The 2nd bar of line 2 begins with something similar to a suspension, but this is an appoggiatura. The G in the soprano doesn’t fit the chord and resolves down on the next beat.

Line 3 begins with the same suspensions as line 1. Bar 3 of line 3 is similar to bar 3 of line 1. But this time the melody leaps all the way up past the high 1st scale degree and lands on the 2nd scale degree, a high D. But the harmony is the same kind of suspended 1 chord. This time it goes even further with the D# and F# on the down beat of the last bar, but it resolves to the 1 chord just like line 1.


Line 4 begins the same way line 2 does, but this time bar 2 has a real suspension, not an appoggiatura. The last part of the line finishes the warm sounding music with a low 4 chord (the low Fs in the bass) and another type of suspended 1 chord. This time the suspended 1 chord in the 2nd to last bar is not a 4 chord with C in the bass. This time it’s a C chord with G in the bass that goes to a G7 chord before resolving to the final 1 chord.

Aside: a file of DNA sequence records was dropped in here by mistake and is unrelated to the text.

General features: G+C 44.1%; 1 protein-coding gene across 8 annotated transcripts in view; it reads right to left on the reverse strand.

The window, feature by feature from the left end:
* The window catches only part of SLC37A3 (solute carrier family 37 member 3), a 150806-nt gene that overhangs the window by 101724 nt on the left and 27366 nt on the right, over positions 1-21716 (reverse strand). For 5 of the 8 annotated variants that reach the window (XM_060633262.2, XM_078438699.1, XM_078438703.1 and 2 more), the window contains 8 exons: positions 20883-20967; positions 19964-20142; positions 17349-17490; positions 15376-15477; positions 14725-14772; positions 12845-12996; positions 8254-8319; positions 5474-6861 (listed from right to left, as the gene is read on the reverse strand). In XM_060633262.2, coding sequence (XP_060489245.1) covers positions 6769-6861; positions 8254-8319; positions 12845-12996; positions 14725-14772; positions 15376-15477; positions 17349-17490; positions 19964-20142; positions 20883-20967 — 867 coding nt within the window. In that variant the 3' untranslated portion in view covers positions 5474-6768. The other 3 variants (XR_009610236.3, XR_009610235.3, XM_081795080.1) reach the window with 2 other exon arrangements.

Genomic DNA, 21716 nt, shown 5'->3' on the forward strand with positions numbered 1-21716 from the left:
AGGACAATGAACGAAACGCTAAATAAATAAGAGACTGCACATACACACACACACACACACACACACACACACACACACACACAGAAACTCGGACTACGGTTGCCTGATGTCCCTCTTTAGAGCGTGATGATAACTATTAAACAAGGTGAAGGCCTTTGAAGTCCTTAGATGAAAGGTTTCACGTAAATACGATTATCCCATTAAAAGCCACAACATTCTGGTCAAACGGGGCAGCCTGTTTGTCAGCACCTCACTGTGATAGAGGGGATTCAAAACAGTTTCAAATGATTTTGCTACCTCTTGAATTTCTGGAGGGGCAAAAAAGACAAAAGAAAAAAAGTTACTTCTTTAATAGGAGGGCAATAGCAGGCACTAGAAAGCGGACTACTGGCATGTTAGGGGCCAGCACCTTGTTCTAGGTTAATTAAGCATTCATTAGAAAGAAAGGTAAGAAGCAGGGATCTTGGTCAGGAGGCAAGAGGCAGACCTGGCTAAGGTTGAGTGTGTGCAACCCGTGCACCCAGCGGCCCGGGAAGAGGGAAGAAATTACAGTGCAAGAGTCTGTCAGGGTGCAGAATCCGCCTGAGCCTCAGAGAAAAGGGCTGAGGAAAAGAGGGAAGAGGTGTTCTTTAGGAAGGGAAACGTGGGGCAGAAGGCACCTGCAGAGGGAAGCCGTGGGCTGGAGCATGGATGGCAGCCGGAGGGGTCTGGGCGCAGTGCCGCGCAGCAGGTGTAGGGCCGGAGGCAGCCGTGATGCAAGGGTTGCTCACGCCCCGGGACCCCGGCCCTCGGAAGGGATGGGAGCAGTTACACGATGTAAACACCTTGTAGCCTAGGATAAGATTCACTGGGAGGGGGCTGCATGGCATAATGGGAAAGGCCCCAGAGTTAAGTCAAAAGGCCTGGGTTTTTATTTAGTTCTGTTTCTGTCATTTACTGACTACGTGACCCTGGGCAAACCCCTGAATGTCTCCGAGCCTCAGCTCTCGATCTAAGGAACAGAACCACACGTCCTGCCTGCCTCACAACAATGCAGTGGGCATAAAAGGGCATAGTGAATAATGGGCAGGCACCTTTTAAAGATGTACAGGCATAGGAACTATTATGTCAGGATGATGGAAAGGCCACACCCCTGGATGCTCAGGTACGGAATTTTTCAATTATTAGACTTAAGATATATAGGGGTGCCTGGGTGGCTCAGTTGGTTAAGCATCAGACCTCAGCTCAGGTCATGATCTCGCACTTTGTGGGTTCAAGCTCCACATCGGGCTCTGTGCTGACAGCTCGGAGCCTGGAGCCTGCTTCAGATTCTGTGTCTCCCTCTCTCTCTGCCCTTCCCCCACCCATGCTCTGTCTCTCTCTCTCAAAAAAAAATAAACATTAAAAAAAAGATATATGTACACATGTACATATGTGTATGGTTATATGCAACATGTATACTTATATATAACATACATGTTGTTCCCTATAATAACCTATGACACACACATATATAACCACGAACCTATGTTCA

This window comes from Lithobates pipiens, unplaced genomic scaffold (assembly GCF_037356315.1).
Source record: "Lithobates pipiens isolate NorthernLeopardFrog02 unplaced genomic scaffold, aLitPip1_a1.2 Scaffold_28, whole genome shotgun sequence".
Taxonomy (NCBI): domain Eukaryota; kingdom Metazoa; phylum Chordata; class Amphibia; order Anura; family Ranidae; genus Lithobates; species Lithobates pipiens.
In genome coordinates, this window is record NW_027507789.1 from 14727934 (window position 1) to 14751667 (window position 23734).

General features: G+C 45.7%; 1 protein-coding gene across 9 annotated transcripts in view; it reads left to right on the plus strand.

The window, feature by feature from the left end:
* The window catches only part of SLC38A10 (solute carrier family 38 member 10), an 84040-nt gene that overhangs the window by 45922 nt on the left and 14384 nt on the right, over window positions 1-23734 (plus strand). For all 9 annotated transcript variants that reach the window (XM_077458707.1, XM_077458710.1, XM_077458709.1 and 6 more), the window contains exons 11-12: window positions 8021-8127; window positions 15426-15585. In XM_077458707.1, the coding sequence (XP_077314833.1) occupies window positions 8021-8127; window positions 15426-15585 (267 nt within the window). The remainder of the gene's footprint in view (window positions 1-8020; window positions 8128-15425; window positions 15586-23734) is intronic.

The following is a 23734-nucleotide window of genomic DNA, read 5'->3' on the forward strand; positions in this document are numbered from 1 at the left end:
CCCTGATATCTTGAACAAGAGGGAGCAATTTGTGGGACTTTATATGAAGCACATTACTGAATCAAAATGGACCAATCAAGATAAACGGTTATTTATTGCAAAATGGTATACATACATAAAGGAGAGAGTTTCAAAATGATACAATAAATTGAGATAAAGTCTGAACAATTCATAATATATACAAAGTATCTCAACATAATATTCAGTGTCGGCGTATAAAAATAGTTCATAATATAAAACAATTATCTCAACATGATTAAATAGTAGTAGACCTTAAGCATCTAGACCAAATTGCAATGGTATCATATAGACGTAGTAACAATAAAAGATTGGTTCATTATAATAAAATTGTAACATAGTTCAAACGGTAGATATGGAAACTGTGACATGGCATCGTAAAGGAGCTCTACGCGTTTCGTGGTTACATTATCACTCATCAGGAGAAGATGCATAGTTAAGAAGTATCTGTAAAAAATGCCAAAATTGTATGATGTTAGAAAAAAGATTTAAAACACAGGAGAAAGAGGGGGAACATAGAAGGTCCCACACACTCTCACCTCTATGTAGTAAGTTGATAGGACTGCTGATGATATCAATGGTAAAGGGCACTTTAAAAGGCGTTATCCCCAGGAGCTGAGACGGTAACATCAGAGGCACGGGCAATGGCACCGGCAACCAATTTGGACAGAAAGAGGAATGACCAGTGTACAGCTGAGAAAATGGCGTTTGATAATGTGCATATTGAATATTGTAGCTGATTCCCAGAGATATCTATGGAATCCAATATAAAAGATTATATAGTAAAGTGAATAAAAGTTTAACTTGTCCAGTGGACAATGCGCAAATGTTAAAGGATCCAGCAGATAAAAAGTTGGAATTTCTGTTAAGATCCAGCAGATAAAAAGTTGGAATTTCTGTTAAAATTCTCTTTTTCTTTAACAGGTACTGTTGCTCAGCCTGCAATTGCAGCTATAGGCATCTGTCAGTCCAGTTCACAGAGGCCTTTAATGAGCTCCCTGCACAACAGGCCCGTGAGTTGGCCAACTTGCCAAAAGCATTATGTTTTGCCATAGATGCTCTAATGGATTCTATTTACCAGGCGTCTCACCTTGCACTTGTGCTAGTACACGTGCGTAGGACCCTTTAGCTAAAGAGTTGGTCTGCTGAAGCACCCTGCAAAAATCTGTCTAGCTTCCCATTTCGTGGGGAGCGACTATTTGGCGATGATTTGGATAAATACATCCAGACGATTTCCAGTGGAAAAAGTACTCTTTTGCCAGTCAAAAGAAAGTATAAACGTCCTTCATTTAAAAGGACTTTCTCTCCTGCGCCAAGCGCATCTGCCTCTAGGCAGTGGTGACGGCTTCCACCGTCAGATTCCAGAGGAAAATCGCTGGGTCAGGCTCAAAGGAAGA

All these suspended kinds of sounds work well to depict the humble feel Rowley is going for.

My favorite bit is the 3rd to last bar when the C# in the also gets lowered to a C natural underneath that final soprano suspension. It’s a very warm downward slip of harmony that closes the harmony of the hymn with a special little gem moment.

This is a very effective hymn. It’s a MUST keep in our hymnal.

Hymn #131 — “More Holiness Give Me”

Text and music: Philip Paul Bliss (1838-1876)
Tune name: MY PRAYER

Similar to the question above, how can a hymn bring about the feeling of wanting more holiness in one’s life?

It’s another interesting challenge.

In this case there are 3 key elements in the success of Philip Paul Bliss’s writing.